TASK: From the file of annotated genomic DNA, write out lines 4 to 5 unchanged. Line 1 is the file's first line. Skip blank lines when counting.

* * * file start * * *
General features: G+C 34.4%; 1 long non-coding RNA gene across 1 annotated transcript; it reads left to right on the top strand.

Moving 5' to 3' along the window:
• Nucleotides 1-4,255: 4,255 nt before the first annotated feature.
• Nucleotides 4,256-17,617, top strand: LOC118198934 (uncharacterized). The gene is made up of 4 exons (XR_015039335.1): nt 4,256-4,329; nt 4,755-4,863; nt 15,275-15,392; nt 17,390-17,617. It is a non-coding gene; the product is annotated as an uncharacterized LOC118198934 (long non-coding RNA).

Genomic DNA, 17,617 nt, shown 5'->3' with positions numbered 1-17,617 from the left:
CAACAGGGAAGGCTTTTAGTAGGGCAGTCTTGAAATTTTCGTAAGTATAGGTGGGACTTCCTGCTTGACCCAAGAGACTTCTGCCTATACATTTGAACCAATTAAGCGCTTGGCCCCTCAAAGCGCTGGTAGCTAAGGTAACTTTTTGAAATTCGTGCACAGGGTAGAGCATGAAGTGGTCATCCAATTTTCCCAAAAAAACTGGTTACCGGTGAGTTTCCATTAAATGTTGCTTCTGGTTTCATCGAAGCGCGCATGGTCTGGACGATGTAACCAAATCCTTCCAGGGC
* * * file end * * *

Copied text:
• Nucleotides 4,256-17,617, top strand: LOC118198934 (uncharacterized). The gene is made up of 4 exons (XR_015039335.1): nt 4,256-4,329; nt 4,755-4,863; nt 15,275-15,392; nt 17,390-17,617. It is a non-coding gene; the product is annotated as an uncharacterized LOC118198934 (long non-coding RNA).

Genomic DNA, 17,617 nt, shown 5'->3' with positions numbered 1-17,617 from the left: